David Lewis Paget
He'd buried his head in manuscripts
And books for twenty years,
He'd kept himself to himself had never
Ventured down the stairs,
His meals were brought on a silver tray
His clothes were laundered and pressed,
No callers came to his stately rooms
To invade his hours of rest.
He'd turned his back on the world out there
When young, and his sister went,
His parents left the estate to him
Though most of the money was spent,
He had no interest in state affairs,
No more in the works of man,
Looked rarely out of the windows
Of his mansion, Maison Grande.
He studied the force of nature,
Tempests, storms, tornado files,
Read books on the brontosaurus,
Mammoths, raptors, crocodiles,
The only women he knew of,
Little girls like his sister Ann,
He lived like a boy forever
In his mind, like Peter Pan.
He didn't hear when the Bailiffs
Took his furniture from below,
Cleaned out the candelabra
Caused his silver trays to go,
Ripped up the hallway carpet
Took the Louis the XVI chairs,
And finally came up knocking
When they exhausted the loot downstairs.
He stood in shock when they carried off
His desk of Baltic Pine,
Ripped the books from the shelves and
Took the last of his stock of wine,
He saw the bills he'd neglected when
The cook came up to quit,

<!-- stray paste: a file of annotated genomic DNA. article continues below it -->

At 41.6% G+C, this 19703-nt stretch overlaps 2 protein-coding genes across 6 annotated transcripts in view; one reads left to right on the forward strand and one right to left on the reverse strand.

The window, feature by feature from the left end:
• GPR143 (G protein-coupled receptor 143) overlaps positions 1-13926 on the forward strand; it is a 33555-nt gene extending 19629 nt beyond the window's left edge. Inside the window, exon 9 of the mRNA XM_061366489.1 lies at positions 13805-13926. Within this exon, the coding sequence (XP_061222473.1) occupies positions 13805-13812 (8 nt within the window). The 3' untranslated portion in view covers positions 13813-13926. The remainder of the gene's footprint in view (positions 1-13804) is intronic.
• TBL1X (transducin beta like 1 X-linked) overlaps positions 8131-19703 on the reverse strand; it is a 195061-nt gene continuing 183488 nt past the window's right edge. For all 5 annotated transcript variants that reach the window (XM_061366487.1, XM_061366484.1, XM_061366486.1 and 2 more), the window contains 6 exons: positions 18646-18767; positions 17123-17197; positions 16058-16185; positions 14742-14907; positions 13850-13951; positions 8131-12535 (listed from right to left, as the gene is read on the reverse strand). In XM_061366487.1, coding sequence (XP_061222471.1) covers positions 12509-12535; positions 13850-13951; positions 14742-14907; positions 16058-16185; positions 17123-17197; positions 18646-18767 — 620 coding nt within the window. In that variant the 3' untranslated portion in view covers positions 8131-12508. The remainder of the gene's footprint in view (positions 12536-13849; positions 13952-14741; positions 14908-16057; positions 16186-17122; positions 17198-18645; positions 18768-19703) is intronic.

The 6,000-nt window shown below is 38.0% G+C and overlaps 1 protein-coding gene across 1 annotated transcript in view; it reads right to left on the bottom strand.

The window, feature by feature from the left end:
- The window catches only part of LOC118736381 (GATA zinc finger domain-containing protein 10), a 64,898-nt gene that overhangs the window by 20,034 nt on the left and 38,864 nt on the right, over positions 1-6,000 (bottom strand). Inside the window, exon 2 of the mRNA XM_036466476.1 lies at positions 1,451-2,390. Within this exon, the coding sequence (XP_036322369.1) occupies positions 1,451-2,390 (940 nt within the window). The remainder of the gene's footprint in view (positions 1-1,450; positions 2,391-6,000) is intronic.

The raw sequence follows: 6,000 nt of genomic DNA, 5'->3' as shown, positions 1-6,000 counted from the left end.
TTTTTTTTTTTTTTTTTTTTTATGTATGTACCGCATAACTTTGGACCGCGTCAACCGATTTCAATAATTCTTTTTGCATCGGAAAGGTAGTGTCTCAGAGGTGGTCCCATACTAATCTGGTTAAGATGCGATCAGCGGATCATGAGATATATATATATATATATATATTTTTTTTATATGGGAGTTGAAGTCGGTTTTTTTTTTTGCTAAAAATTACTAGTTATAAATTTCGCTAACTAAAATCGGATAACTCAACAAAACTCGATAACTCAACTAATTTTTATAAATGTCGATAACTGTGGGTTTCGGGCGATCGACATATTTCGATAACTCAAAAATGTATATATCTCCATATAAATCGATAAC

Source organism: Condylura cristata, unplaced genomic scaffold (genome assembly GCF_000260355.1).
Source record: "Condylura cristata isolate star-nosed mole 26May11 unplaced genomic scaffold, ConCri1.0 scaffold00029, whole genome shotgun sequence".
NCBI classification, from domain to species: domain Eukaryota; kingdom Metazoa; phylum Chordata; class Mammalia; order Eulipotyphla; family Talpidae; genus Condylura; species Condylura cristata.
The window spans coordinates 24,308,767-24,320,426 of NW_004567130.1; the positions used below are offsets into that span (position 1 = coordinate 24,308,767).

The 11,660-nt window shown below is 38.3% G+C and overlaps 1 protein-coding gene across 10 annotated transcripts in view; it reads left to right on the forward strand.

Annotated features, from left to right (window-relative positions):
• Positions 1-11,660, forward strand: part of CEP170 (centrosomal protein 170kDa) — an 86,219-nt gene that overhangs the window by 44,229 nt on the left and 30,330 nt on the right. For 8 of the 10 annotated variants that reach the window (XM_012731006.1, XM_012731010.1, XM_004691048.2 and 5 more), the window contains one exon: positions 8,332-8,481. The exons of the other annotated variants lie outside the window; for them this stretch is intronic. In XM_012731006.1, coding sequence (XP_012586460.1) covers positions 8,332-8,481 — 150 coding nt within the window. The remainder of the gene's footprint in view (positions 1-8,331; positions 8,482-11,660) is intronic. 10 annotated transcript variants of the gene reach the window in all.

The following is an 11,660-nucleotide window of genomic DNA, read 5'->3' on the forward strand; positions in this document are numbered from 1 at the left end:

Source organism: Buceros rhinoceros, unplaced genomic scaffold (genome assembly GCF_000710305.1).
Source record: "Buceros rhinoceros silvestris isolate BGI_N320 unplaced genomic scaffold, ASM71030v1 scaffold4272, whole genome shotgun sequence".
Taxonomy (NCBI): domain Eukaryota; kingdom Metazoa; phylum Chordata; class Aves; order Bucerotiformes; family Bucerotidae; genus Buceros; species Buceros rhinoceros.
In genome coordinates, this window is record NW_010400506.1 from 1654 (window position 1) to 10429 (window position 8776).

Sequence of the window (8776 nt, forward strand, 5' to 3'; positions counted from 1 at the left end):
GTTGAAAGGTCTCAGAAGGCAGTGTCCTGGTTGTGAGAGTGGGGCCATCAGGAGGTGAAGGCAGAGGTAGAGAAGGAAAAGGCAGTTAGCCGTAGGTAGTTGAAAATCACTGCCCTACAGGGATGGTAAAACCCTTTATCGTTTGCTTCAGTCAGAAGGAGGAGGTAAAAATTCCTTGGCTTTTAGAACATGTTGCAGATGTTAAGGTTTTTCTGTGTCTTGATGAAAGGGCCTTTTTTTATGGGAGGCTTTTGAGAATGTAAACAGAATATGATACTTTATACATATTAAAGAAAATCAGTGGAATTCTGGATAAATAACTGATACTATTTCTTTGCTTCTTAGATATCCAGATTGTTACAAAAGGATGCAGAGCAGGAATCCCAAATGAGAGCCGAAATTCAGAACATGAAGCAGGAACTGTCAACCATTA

Her owed her three months wages and
That was the least of it.
The man from the real estate came up,
A man called Arty Hook,
The name sat deep in his memory
Had he read it in some old book?
The Maison Grande would have to be sold
Could he please vacate it now,
The outside world burst into his head
Ran furrows across his brow.
His sister came to lead him away,
He went confused, like a child,
He didn't know what he'd have to do
But his thoughts were running wild,
There were people here, and people there
Each wanting a piece of him,
But he had nothing to offer them,
The future was looking grim.
Ann had a friend called Wendy who
Came round to see to his needs,
The first real woman he'd seen up close
Since before his early teens,
He noticed the perfume that she wore,
And watched her walk with a sway,
The child that had lived in the Maison Grande
Was slowly drifting away.
He felt her breath caressing his cheek
When she leaned in close to speak,
And sensed the draw of those ruby lips
And the softness of her cheek,
Her body warmth seemed to comfort him
When they sat on the old divan,
‘Til the night she said, in her negligée,
‘It's time to make you a man! '
They called around to the real estate
Next day, and collared Hook,
‘We won't be selling the Maison Grande
You can take it off your book.
For Wendy's paid off the debtors, and
We're planning to move back in,
I remember you, and the crocodile,
You can try but you'll never win! '
He got a job at the Uni with
The knowledge he had in store,
And made his mark as a tutor
Teaching English Literature,
While Wendy used all her talents to
Remodel the Maison Grande,
And he excelled with his students
When he was teaching Peter Pan.
30 November 2012
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Comments about this poem (Peter Pan by David Lewis Paget )
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